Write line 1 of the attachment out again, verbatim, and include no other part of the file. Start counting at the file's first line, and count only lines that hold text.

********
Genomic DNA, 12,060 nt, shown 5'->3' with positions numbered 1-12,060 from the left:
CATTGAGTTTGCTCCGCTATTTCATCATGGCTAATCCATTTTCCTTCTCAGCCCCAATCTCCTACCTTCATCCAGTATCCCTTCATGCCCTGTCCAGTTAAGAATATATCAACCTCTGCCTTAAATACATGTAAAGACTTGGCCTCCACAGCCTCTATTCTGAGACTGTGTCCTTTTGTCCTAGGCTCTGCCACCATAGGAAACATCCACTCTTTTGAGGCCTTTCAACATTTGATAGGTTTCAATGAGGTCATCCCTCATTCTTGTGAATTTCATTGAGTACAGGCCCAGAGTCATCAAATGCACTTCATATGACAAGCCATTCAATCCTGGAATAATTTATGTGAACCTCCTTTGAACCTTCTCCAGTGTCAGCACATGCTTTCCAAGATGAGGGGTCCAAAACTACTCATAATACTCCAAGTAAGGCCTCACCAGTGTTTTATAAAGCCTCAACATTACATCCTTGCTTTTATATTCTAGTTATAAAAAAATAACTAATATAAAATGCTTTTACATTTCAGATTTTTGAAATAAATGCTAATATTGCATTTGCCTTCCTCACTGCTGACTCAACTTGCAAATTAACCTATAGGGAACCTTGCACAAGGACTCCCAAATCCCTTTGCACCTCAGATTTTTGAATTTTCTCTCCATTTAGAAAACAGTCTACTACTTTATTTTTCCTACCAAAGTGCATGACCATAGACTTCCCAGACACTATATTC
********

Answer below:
Genomic DNA, 12,060 nt, shown 5'->3' with positions numbered 1-12,060 from the left: